Spending sprees are common and manics sometimes borrow large sums of money or run up huge credit card debts.  Judgment is destroyed. 

     The manic mood can be described as "expansive" as manics commonly seek out people and get involved with organizations in what is called pressured socialization.  They talk rapidly to everyone in sight in a pressurized, driven way. 

     Sex drive is abnormally heightened leading to loss of inhibitions and participation in sexual activity that is unusual. 

     In most patients the euphoric state is short lived and the mania quickly becomes very unpleasant.  Their energy level is boosted to the point where they feel pressured, driven, and in a very uncomfortable state of mind.  They can become quite irritable, enraged at the smallest perceived slight.  Their thoughts race, their thoughts come so fast they can't talk fast enough to express them and their speech can become incoherent. 

     Paranoia is common.  Suspiciousness and the false belief that one is being persecuted are common. 

     Mania, contrary to popular belief is not pleasant.  It is obviously an abnormal mental condition, seems to arise from nowhere, and the person is so changed there is no mistaking the fact that something is very wrong.


     Mixed Affective State is another mood state sometimes seen in Bipolar Affective Disorder.  This mood has qualities of both major depression and the manic state.  Usually the irritability and driven, hyperactive energy level are present, but the emotional quality is that of depression, with feelings of hopelessness and impending doom.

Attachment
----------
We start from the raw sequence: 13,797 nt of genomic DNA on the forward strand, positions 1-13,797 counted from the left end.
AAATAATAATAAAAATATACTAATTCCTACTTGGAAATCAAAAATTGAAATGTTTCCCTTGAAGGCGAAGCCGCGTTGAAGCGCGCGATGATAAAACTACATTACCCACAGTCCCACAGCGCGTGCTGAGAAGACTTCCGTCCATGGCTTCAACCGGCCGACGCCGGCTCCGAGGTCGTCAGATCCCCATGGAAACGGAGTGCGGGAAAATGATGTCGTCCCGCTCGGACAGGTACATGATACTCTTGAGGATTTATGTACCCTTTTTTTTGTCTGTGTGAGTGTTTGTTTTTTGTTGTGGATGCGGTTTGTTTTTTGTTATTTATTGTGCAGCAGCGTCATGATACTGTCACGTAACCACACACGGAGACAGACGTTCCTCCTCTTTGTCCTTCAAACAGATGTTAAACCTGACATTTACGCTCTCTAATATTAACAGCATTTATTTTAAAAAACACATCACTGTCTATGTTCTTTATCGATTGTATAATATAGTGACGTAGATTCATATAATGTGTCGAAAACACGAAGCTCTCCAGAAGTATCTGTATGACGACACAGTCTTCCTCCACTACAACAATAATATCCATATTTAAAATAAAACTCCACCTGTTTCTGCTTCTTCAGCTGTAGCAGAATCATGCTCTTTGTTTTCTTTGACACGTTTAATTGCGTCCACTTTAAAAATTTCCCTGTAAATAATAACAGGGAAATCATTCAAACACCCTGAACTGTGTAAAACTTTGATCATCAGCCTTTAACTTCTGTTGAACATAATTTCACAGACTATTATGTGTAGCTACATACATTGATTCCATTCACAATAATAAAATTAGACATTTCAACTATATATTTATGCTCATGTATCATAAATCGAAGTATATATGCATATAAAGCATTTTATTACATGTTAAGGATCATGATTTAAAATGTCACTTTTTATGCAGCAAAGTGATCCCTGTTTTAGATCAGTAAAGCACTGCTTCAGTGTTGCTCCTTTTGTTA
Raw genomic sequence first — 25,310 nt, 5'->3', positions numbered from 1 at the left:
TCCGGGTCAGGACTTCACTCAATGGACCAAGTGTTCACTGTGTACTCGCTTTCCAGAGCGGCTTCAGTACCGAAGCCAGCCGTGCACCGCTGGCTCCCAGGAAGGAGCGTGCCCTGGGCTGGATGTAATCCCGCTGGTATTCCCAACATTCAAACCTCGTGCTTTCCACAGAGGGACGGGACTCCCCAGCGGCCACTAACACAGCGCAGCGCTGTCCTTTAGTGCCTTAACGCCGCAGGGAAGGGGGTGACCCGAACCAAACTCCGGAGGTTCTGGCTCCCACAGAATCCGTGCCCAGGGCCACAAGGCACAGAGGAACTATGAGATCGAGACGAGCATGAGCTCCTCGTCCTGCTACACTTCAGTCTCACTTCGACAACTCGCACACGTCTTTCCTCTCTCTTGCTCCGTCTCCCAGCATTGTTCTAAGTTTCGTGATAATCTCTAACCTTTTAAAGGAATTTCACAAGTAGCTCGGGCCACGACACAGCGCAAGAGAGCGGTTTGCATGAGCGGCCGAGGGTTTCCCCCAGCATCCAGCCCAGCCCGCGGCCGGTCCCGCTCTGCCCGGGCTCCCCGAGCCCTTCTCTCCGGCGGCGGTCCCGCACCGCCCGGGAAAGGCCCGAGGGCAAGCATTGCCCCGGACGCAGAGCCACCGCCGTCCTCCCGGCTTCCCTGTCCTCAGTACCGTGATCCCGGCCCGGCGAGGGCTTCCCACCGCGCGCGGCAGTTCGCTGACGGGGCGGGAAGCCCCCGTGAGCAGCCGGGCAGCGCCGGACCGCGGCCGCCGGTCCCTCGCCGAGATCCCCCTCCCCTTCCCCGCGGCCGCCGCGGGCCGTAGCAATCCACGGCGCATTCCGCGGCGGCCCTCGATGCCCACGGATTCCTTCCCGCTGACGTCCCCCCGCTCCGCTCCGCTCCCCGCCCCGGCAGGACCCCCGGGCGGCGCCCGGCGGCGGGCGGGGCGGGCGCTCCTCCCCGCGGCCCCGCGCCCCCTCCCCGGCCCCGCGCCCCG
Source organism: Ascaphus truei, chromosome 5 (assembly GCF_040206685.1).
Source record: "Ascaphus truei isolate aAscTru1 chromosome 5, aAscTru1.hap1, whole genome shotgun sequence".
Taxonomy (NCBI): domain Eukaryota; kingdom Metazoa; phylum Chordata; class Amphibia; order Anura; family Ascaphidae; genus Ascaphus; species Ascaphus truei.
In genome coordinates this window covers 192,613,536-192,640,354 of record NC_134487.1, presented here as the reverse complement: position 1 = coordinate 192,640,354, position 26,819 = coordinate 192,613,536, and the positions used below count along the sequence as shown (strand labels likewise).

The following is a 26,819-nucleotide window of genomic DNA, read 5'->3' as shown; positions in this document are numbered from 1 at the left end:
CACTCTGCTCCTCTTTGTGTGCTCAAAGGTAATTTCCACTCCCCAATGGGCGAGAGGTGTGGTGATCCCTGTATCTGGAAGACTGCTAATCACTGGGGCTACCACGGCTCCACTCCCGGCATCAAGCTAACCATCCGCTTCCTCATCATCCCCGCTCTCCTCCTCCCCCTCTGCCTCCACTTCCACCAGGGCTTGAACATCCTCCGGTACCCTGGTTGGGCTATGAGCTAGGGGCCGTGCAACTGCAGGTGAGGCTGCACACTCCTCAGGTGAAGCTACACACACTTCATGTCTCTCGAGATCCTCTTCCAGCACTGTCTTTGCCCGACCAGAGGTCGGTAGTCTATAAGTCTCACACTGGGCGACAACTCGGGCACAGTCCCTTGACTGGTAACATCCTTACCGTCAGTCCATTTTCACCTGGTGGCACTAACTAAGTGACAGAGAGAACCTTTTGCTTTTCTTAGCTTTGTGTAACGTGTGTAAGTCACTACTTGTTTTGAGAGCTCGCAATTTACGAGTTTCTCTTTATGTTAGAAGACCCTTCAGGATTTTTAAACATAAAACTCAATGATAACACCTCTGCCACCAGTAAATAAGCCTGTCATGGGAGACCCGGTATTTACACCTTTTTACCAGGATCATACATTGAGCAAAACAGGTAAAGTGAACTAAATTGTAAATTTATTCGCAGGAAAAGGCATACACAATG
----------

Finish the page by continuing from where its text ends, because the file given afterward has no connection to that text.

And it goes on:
Impact on Relationships

     Bipolar disorder, and mania, often strikes people who are charming, creative and charismatic.  Initially it may be impossible for them and those close to them to admit anything is wrong. 

     When their behavior becomes outrageous...they have run up thousands of dollars in debts and put the family on the verge of, or into bankruptcy, when they have been involved with public brawls and the police, or when their sexual indiscretions become too obvious to ignore....the impact on relationships is enormous.  Separation and divorce is common.  Even the most understanding partner has problems understanding the illness and the symptoms are seen and felt as a personal attack. 

     The anger displayed by the manic creates arguments and fights in the home.  The partner finds it nearly impossible to defend himself against these attacks.  Relationships are poor, and even after the mania has abated, it is difficult to pick up the pieces and go on with a relationship. 

     Partners must realize that mania is an illness, and that it will get better.  They must try not to take the symptoms of the disease as a personal affront, and to be supportive and protective until the episode is over.  They may need to manage their manic partner....seeing that they take their medications, or getting them to professional help, including hospitalization when necessary.


Recovery from a Manic Episode

1.  Take medications regularly and as prescribed by your doctor 

2.  Get emotional support from a supportive person. 

3.  Talk to a therapist or counselor 

4.  Tell yourself that you have been ill and that the things you said or did while ill were not the real "you" 

5.  Eat regular, nutritious meals. 

6.  Be kind to yourself. 

7.  Get plenty of rest. 

8.  Focus on living one day at a time 

9.  Use spirituality if desired 

10. Reduce environmental stress